It is true that we live in the 21st century but ghost stories are still one thing that seem to never depart from the personal recollections of people alleging their existence. Anecdotal experiences such as these, quite often, shade into age-old convictions that are kept alive by the tradition of spoken testimony.
But, what evidence is there indeed that ghosts or spirits for that matter do exist? Nothing but reported sightings that cannot be independently verified or confirmed. For some reason, they always have to be where we cannot find them which is not good evidence, if it is even evidence at all. Why do they have to hide themselves anyways? If something exists, it would be out there.
Purveyors of such superstitious jive always tend to rely on the famous aphorism that absence of evidence is not evidence of absence as proof. That is a logical fallacy because it requires that something must exist simply because we cannot prove that it does not. Indeed, absence of evidence should not even be a good reason to believe something.
The correct way to convey such a generalization is to say that absence of evidence is not always evidence of absence. But, it certainly can be. In particular, if the laws of nature point to the prediction that we should not see said evidence and we indeed fail to, then that is indeed good evidence of absence.
By definition, ghosts are spiritual remnants of a deceased individual. They do not possess material presence but do possess some sort of conscious operation. To presume that they exist would mean to have to suspend the laws of thermodynamics. Energy cannot be created or destroyed, but it can only change from one form to another and matter and energy eventually disperse towards maximum disorder. Indeed, our biological systems are governed by these laws. Energy from the sun is used by enzymes to form high-energy bonds in our living cells. Cellular respiration uses chemical bond energy to do work and give off heat in the process. A continuous flow of energy maintains such systems. We are, accordingly, energy-processing devices that act to temporarily preserve order. Gradual loss of order ends with death. But, that is indeed what has to happen such that we can live in the first place.
The existence of ghosts would contravene the laws of thermodynamics as ghosts would need a source of energy and even then, energy would have to be added to maintain order and structure. Ghost believers try to circumvent that by presuming the existence of some sort of metaphysical emotional energy which again, like all sorts of occult pseudoscience, is designed such that it cannot be tested by laboratory experiments and empirical abstraction. Thus, we have no way of determining whether such a thing exists. Again, it has no observable consequences and cannot be tested. And, it is nonsensical because any form of energy, in accordance with the laws of thermodynamics, must eventually dissipate and thus would not allow for the persistence of ghosts which are thought to be immortal spirits. What’s the point of a ghost that dies anyways? The whole idea is largely an attempt to hijack physics and science so as to prove the existence of things for which science really has no real interest.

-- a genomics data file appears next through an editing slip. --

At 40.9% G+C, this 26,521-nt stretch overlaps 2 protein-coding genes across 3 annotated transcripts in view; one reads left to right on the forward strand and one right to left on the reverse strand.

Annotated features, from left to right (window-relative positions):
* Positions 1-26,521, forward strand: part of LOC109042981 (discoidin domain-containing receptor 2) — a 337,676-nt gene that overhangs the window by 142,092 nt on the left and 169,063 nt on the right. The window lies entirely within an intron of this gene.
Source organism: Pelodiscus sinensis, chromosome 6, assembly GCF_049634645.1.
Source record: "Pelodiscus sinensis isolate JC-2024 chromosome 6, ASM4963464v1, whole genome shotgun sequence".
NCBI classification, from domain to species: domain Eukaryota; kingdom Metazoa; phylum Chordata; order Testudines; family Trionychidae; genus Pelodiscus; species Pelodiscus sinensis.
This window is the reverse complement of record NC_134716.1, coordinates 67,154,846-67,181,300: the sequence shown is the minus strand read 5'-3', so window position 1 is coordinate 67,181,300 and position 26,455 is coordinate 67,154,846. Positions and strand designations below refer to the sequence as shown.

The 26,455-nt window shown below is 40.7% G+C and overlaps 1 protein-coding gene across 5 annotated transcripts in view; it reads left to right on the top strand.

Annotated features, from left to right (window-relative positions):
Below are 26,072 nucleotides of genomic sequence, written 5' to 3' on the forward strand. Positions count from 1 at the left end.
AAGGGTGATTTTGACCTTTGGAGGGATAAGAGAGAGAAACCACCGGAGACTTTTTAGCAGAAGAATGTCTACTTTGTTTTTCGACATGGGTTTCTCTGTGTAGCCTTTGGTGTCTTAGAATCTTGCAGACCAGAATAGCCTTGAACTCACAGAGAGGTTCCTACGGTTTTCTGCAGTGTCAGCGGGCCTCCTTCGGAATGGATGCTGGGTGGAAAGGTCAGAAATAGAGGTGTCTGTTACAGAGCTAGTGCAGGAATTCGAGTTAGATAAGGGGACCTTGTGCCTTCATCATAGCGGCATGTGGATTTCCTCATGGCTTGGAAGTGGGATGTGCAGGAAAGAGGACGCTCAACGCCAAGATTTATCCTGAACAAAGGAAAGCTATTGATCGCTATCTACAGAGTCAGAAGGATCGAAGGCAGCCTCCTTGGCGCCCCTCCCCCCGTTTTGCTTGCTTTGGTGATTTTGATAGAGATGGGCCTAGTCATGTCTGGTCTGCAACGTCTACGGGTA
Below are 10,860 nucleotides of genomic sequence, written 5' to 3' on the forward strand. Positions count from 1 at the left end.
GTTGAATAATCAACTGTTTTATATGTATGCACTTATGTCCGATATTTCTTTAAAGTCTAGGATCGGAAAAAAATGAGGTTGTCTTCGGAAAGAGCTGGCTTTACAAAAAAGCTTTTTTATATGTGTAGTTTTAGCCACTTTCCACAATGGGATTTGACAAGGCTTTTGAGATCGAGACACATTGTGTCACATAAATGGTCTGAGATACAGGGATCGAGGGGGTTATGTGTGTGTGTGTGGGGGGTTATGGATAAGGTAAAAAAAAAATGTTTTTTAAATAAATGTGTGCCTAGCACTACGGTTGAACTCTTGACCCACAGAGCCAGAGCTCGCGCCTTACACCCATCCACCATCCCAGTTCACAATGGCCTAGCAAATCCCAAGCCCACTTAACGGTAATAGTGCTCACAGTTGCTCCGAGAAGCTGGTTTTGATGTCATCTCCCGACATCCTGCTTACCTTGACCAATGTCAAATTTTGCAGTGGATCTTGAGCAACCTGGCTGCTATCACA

This also applies to any other manifestation of occult mysticism (spirits, fairies, demons, unicorns etc). It is quite ironic that proponents of such claims would use the inability of science to prove their existence as their evidence when at the same time they are really hijacking scientific concepts to explain what it is that they are saying. You could use their exact same arguments to purport the existence of Santa Claus, Mickey Mouse, and Winnie-the-Pooh. How else could one reach a definite conclusion with such ambiguous speculations? The evidence that ghosts exist is as equally weak as the evidence that Mickey Mouse exists. It is true we cannot prove that they don’t exist. But, we can, however, say that they almost certainly don’t exist.